As a teacher with a physical disability, Dorrett Homer has become accustomed to answering an array of questions from her students. Now, she’s published her first children’s book to help inspire and teach children about living life with a physical disability.
Titled, ‘Hi Ms. Homer’ the children’s book, which was published in May of this year, is based on snippets of Homer’s experiences within the classroom with students.
Homer was born with a congenital birth defect resulting in her left arm being significantly shorter than her right arm, and also only has three fingers.
“Even though my arm is like this, I don’t let it stop me. I live a regular normal life with three children and my husband of 28 years,” said Homer.
‘Hi Ms. Homer’ takes the reader through the various questions students asked her over the years, including why she was born this way, can she write, can she hold a cup, and can she put her arm above her head.
“I just answered those questions for the students to let them know how much someone that is born with a disability still is able to function in society just like anyone else,” said Homer. “I also tried to inspire them to know even if they have a disability that they are more than capable of setting goals and reaching dreams, and not to let it discourage them; having a physical disability doesn’t hamper you from living a life.”
In an effort to bring further representation into children’s literature, Homer published her second book in July titled ‘Compliments to My Mommy’.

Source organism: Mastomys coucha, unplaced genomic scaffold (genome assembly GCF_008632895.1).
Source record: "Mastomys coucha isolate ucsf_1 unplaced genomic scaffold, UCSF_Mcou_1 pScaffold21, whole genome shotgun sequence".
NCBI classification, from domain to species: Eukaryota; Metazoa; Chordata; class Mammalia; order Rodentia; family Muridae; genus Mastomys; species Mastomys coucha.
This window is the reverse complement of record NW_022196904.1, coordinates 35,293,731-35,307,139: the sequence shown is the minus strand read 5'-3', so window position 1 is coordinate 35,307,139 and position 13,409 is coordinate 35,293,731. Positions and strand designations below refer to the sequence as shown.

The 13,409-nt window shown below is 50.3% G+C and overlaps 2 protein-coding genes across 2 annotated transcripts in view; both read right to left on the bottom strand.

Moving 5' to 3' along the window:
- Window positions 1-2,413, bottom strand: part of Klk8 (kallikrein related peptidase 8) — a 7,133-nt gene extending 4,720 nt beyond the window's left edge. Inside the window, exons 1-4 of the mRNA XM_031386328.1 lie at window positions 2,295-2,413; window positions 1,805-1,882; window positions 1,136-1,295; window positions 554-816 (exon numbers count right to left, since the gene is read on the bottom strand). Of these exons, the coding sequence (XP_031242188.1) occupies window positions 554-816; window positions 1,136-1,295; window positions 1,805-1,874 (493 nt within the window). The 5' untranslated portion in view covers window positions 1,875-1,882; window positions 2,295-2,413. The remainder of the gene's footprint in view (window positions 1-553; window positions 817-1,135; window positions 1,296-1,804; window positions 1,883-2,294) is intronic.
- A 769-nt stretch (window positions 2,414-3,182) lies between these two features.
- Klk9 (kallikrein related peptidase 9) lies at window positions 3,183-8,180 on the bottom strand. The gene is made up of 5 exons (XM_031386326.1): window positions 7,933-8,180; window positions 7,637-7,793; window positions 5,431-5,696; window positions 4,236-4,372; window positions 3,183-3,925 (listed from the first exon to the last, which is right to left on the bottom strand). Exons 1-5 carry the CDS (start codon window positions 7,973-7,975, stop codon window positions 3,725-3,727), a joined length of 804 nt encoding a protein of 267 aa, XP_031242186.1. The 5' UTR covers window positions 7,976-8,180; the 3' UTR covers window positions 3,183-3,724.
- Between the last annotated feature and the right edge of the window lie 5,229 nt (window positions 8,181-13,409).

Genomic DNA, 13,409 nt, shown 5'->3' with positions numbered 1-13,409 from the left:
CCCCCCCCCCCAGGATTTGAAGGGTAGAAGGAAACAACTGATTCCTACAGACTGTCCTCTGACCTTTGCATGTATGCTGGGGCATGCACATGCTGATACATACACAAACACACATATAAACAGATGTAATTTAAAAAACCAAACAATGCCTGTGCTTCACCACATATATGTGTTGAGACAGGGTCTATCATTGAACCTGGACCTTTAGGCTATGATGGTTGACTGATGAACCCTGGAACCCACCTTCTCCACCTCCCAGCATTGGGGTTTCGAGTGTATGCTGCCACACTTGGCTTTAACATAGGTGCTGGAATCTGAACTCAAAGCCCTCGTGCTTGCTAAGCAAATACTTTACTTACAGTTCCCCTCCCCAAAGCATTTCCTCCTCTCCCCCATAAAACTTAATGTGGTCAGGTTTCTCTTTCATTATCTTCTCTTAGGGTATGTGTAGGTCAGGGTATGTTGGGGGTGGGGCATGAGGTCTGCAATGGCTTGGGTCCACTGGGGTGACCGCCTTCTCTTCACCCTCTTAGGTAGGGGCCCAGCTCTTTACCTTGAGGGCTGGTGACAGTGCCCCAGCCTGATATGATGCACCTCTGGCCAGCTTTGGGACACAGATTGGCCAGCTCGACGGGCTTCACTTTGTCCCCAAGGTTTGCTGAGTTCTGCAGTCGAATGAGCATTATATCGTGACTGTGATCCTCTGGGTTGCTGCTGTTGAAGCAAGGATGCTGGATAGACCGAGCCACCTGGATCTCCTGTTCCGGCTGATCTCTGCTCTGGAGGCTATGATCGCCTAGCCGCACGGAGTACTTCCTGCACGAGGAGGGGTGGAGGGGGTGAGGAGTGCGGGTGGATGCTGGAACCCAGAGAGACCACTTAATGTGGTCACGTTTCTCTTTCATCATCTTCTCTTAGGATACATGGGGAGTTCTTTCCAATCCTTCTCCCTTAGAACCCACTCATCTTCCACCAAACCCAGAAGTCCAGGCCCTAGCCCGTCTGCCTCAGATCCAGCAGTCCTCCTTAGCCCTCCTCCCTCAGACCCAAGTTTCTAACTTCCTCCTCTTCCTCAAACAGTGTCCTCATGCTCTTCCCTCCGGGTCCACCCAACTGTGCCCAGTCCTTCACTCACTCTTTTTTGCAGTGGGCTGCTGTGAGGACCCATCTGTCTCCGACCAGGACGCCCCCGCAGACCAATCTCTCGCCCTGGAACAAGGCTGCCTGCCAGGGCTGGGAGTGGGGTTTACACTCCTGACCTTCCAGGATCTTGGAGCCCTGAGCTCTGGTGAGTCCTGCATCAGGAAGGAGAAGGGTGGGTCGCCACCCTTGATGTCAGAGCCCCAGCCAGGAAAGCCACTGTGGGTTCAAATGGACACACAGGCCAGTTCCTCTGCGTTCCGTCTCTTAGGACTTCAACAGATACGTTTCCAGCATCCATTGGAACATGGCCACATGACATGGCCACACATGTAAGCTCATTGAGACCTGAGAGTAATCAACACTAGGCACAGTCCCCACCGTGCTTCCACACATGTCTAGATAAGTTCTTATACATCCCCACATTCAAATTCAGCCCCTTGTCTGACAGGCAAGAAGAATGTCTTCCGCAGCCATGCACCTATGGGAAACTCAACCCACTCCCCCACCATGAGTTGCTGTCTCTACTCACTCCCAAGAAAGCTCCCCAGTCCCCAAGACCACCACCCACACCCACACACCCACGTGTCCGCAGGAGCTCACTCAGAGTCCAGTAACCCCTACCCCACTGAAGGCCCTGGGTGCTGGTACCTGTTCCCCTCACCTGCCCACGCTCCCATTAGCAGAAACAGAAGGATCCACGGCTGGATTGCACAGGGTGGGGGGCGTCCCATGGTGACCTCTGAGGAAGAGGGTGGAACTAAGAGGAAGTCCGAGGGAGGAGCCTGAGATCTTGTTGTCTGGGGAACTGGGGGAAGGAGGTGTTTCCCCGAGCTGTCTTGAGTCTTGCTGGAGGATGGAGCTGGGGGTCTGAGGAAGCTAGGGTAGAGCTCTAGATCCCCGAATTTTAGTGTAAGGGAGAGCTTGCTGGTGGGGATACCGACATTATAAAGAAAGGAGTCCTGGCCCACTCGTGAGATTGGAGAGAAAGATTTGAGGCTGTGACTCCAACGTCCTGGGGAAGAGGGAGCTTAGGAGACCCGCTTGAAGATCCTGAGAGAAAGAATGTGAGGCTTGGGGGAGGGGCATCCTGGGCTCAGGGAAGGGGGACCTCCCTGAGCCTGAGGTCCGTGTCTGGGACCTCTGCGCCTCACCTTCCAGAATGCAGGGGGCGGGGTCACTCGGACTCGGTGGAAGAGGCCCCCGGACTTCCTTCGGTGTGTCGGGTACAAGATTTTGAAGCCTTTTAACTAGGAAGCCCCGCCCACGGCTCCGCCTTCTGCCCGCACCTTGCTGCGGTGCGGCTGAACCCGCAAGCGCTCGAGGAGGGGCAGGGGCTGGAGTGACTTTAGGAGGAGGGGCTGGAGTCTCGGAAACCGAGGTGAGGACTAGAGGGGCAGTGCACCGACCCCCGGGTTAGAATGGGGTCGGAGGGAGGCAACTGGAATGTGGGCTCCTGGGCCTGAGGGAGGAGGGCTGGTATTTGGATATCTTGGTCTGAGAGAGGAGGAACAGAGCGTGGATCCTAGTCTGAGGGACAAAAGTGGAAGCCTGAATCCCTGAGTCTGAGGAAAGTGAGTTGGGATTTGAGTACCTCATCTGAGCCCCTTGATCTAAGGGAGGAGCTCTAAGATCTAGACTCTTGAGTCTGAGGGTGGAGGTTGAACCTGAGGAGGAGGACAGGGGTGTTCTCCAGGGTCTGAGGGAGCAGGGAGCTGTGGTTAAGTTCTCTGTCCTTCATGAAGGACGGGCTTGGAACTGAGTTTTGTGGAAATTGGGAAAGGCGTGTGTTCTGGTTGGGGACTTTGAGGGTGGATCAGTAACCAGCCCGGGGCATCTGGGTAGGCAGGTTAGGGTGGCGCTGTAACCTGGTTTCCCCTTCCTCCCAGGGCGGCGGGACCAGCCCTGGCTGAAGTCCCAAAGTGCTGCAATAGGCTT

Focused on a little girl who wants to give her mom a gift for Mother’s Day, by writing messages on pieces of paper in a jar and having her pull them out, Homer said it has a ‘Caribbean twist’.
“It’s important for children that they are not seeing things from one lens, or fixed one way,” said Homer.
To celebrate to publication of both her books, Homer held a signing event outside of Shelburne’s No Frills on Sunday (Nov. 7).
Nkese Charles attended the signing event, and told the Free Press she was purchasing the books for her daughter Kalea.
“First of all this is someone who is local in town and I though we need to go and support them. Hearing that it had a message about pushing forward, and persevering even if you are differently abled, I thought was a really positive message,” said Charles.
Sabrina Singh, a teaching assistant for the Peel school board working with students in the autism program, said she was purchasing the book for her students.
“They’re curious about disabilities because they themselves have one,” said Singh. “This is a good way to show them, that I live in a town where someone is an author and has a physical disability.”
One of Homer’s own students from Shelburne, Danielle McFarlene, was even in attendance for the book sale and signing.
McFarlene said it was “cool” to see her teacher publish a book.
Seeing the response to her books, Homer said she was thankful for the support from local businesses and community members.
Homer’s books are available on Barnes & Noble, Ingram Spark, and Amazon.
Paula Brown, Local Journalism Initiative Reporter, Shelburne Free Press